“Our Mother of Mercy Catholic School, through generous service of its parishioners, priests, teachers, parents and the Sisters of the Holy Spirit and Mary Immaculate, has educated and formed many community leaders in Fort Worth and beyond,” Bishop Michael F. Olson said in a statement, adding that the mission will continue under Cristo Rey.

The Cristo Rey Network is excited about the possibility of opening a school in Fort Worth, one of the fastest-growing cities in America.

Brian D. Melton, chief network growth officer and general counsel.

Our Mother of Mercy, also known as OMM, is already under transition.

Teachers and staff are expected to go to other Catholic schools in the diocese, Svacina said.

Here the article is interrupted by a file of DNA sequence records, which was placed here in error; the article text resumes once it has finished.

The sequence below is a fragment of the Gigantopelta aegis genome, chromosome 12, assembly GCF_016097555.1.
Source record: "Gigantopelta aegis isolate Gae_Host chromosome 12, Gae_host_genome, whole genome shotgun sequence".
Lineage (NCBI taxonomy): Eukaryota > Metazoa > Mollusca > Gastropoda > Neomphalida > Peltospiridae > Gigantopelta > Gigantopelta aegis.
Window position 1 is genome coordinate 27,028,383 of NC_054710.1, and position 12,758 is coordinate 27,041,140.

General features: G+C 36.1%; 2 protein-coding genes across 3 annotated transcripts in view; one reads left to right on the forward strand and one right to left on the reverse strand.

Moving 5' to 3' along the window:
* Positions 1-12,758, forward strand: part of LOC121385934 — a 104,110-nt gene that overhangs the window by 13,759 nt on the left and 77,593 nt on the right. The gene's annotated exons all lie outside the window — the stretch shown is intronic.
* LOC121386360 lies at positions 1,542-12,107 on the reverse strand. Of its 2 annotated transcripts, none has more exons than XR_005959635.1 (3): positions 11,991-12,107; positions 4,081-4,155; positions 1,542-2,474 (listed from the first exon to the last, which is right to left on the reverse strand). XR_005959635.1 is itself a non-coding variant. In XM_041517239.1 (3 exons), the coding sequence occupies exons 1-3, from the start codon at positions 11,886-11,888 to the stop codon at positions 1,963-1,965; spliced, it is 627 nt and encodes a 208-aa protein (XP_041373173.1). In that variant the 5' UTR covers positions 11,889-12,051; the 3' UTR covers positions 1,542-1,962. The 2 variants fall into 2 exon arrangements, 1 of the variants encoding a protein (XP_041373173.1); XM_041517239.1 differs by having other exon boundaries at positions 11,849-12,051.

The diocesan school superintendent, OMM president and principal have been meeting with families. They will help families enroll in other Catholic schools for the fall 2016 semester, including St. Rita Catholic School on Weiler Boulevard and Our Lady of Victory Catholic School on Hemphill Street.

“If the family wants to try another school other than Catholic, the team will help with finding the best school possible for the student,” Svacina said.

OMM has had declining enrollment in recent years even as the diocese invested in a new building for the school, replacing an unrepairable structure in 2008. The school also struggled economically as it relied on scholarships and contributions to fund school operations.

The school will be renovated.